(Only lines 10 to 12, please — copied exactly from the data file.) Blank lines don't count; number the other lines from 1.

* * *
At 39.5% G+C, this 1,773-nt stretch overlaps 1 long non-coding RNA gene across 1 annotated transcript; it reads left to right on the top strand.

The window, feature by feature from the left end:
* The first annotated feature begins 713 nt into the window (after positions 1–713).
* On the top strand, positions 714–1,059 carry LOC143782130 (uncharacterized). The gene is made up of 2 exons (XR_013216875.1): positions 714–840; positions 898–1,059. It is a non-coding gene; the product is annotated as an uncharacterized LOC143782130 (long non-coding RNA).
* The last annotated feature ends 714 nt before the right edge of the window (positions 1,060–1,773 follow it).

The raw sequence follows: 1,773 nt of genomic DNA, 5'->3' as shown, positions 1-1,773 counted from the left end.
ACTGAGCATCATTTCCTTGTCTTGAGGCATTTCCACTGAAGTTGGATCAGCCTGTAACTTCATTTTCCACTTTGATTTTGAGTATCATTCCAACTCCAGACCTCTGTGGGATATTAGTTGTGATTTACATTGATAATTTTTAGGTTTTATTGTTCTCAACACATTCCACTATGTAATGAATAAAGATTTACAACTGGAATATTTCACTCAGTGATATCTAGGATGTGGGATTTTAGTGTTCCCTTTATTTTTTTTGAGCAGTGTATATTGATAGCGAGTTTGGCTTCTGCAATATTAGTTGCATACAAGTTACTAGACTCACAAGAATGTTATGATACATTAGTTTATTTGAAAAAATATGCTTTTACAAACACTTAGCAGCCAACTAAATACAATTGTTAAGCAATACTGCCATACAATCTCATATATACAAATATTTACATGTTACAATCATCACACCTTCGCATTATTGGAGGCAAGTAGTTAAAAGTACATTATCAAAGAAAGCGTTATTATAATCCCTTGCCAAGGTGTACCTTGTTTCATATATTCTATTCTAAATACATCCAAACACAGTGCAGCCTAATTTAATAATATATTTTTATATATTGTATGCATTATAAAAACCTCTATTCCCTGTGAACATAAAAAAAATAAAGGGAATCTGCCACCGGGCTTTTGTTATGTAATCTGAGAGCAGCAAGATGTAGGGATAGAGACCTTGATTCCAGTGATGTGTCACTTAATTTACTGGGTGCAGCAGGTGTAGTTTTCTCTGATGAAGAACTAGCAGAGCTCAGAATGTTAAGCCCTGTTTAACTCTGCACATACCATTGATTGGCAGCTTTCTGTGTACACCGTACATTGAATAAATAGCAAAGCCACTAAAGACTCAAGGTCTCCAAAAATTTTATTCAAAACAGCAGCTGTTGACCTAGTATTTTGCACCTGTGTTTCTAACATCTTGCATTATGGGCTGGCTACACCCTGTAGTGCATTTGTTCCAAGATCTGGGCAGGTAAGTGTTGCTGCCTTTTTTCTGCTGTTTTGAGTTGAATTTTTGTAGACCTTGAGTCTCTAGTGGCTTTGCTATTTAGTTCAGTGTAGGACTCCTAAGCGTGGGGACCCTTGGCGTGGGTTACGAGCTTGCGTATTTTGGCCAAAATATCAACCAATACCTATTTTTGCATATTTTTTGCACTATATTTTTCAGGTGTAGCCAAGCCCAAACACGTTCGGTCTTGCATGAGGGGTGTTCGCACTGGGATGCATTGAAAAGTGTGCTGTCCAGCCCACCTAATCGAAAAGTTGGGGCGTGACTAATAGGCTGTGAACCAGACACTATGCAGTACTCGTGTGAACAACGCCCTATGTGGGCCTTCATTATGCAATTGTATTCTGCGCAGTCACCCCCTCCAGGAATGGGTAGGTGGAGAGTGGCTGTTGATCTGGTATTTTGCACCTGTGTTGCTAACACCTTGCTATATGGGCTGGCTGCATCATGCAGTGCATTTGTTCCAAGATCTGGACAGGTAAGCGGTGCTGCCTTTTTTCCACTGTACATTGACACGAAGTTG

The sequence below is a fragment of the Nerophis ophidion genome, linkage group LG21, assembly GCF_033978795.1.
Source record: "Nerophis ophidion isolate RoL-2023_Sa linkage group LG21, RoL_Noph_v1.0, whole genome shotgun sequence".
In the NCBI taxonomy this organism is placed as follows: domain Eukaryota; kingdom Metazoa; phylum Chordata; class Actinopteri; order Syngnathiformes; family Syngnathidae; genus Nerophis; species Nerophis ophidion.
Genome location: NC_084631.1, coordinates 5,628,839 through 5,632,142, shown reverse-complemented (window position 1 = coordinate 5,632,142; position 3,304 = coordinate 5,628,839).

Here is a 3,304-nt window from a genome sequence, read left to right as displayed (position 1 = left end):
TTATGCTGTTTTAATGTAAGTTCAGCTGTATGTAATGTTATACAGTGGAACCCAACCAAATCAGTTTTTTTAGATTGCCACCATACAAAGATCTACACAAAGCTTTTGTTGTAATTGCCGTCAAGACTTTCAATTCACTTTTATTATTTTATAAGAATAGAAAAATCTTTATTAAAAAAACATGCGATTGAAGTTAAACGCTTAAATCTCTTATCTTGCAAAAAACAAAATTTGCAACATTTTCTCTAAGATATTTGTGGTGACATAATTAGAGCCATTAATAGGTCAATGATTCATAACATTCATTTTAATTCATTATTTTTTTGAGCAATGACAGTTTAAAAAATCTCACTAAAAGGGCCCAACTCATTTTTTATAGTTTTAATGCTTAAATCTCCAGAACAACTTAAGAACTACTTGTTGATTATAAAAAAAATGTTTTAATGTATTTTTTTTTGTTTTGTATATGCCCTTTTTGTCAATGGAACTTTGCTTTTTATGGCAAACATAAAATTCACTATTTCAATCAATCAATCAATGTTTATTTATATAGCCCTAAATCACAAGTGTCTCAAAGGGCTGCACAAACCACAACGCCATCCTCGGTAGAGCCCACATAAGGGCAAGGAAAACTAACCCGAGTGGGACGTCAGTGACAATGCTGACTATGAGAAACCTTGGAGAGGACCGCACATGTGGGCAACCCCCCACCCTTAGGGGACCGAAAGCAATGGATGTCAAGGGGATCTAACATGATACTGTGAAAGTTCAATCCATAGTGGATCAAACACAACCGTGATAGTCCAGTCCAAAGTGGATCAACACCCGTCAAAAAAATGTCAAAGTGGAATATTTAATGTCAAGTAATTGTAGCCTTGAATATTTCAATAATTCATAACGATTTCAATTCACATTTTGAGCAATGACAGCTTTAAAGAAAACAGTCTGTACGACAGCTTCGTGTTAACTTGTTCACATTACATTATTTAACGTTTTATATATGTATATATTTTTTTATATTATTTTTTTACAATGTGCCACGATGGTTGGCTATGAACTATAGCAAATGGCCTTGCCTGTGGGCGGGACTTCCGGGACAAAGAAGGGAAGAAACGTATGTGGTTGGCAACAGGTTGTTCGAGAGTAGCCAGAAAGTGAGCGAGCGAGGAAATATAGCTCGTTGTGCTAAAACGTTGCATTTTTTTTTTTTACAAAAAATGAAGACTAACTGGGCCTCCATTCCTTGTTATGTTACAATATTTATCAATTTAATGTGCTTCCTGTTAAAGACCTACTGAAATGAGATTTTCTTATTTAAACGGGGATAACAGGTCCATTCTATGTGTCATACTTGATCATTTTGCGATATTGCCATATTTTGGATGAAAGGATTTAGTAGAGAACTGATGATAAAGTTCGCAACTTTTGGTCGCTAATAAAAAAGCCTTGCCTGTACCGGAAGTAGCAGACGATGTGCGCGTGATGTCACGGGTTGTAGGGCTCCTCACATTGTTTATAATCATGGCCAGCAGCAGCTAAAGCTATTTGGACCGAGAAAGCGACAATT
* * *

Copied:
In the NCBI taxonomy this organism is placed as follows: domain Eukaryota; kingdom Metazoa; phylum Chordata; class Actinopteri; order Syngnathiformes; family Syngnathidae; genus Nerophis; species Nerophis ophidion.
Genome location: NC_084631.1, coordinates 5,628,839 through 5,632,142, shown reverse-complemented (window position 1 = coordinate 5,632,142; position 3,304 = coordinate 5,628,839).

Here is a 3,304-nt window from a genome sequence, read left to right as displayed (position 1 = left end):